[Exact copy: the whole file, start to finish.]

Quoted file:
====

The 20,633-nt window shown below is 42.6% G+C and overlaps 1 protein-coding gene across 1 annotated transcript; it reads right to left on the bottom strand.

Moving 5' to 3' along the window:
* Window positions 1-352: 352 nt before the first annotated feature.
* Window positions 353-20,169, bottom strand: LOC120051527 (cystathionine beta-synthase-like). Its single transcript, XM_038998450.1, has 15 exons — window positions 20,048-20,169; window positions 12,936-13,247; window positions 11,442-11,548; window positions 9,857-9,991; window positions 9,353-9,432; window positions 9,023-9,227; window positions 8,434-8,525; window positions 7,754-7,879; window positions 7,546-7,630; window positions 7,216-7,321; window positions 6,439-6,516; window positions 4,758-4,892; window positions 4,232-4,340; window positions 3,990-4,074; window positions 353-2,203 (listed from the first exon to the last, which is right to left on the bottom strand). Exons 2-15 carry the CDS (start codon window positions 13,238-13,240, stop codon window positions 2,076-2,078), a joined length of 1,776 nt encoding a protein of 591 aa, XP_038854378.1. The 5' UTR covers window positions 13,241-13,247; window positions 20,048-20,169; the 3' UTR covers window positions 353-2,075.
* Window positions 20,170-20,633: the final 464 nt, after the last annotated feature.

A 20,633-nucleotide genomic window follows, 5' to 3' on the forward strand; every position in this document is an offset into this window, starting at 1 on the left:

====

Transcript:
The 20,633-nt window shown below is 42.6% G+C and overlaps 1 protein-coding gene across 1 annotated transcript; it reads right to left on the bottom strand.

Moving 5' to 3' along the window:
* Window positions 1-352: 352 nt before the first annotated feature.
* Window positions 353-20,169, bottom strand: LOC120051527 (cystathionine beta-synthase-like). Its single transcript, XM_038998450.1, has 15 exons — window positions 20,048-20,169; window positions 12,936-13,247; window positions 11,442-11,548; window positions 9,857-9,991; window positions 9,353-9,432; window positions 9,023-9,227; window positions 8,434-8,525; window positions 7,754-7,879; window positions 7,546-7,630; window positions 7,216-7,321; window positions 6,439-6,516; window positions 4,758-4,892; window positions 4,232-4,340; window positions 3,990-4,074; window positions 353-2,203 (listed from the first exon to the last, which is right to left on the bottom strand). Exons 2-15 carry the CDS (start codon window positions 13,238-13,240, stop codon window positions 2,076-2,078), a joined length of 1,776 nt encoding a protein of 591 aa, XP_038854378.1. The 5' UTR covers window positions 13,241-13,247; window positions 20,048-20,169; the 3' UTR covers window positions 353-2,075.
* Window positions 20,170-20,633: the final 464 nt, after the last annotated feature.

A 20,633-nucleotide genomic window follows, 5' to 3' on the forward strand; every position in this document is an offset into this window, starting at 1 on the left: